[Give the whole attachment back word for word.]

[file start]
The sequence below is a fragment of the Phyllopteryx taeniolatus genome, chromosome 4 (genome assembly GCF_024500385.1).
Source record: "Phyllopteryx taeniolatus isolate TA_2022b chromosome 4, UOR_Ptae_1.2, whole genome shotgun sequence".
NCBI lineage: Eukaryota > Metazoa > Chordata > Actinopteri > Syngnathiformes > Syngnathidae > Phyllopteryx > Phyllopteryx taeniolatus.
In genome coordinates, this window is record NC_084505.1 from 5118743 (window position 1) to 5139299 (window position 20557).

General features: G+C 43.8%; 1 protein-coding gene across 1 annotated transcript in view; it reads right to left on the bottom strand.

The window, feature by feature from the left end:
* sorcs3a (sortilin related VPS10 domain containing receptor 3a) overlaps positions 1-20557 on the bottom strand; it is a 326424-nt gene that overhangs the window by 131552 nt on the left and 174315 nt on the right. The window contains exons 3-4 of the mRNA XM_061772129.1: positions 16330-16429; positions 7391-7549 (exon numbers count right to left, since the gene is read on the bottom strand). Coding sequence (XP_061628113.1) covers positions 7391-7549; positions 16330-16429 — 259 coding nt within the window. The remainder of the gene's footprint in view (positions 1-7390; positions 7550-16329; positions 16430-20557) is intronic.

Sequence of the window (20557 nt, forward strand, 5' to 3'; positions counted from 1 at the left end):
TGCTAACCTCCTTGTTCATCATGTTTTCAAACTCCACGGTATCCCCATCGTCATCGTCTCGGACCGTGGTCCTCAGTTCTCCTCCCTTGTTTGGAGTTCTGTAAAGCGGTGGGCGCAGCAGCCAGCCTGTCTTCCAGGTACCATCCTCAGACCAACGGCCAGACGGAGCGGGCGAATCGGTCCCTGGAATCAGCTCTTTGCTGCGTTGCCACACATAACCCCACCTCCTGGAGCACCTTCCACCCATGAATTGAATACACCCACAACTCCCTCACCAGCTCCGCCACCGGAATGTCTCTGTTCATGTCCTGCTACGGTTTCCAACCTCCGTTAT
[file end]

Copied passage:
The sequence below is a fragment of the Phyllopteryx taeniolatus genome, chromosome 4 (genome assembly GCF_024500385.1).
Source record: "Phyllopteryx taeniolatus isolate TA_2022b chromosome 4, UOR_Ptae_1.2, whole genome shotgun sequence".
NCBI lineage: Eukaryota > Metazoa > Chordata > Actinopteri > Syngnathiformes > Syngnathidae > Phyllopteryx > Phyllopteryx taeniolatus.
In genome coordinates, this window is record NC_084505.1 from 5118743 (window position 1) to 5139299 (window position 20557).

General features: G+C 43.8%; 1 protein-coding gene across 1 annotated transcript in view; it reads right to left on the bottom strand.

The window, feature by feature from the left end:
* sorcs3a (sortilin related VPS10 domain containing receptor 3a) overlaps positions 1-20557 on the bottom strand; it is a 326424-nt gene that overhangs the window by 131552 nt on the left and 174315 nt on the right. The window contains exons 3-4 of the mRNA XM_061772129.1: positions 16330-16429; positions 7391-7549 (exon numbers count right to left, since the gene is read on the bottom strand). Coding sequence (XP_061628113.1) covers positions 7391-7549; positions 16330-16429 — 259 coding nt within the window. The remainder of the gene's footprint in view (positions 1-7390; positions 7550-16329; positions 16430-20557) is intronic.

Sequence of the window (20557 nt, forward strand, 5' to 3'; positions counted from 1 at the left end):
TGCTAACCTCCTTGTTCATCATGTTTTCAAACTCCACGGTATCCCCATCGTCATCGTCTCGGACCGTGGTCCTCAGTTCTCCTCCCTTGTTTGGAGTTCTGTAAAGCGGTGGGCGCAGCAGCCAGCCTGTCTTCCAGGTACCATCCTCAGACCAACGGCCAGACGGAGCGGGCGAATCGGTCCCTGGAATCAGCTCTTTGCTGCGTTGCCACACATAACCCCACCTCCTGGAGCACCTTCCACCCATGAATTGAATACACCCACAACTCCCTCACCAGCTCCGCCACCGGAATGTCTCTGTTCATGTCCTGCTACGGTTTCCAACCTCCGTTAT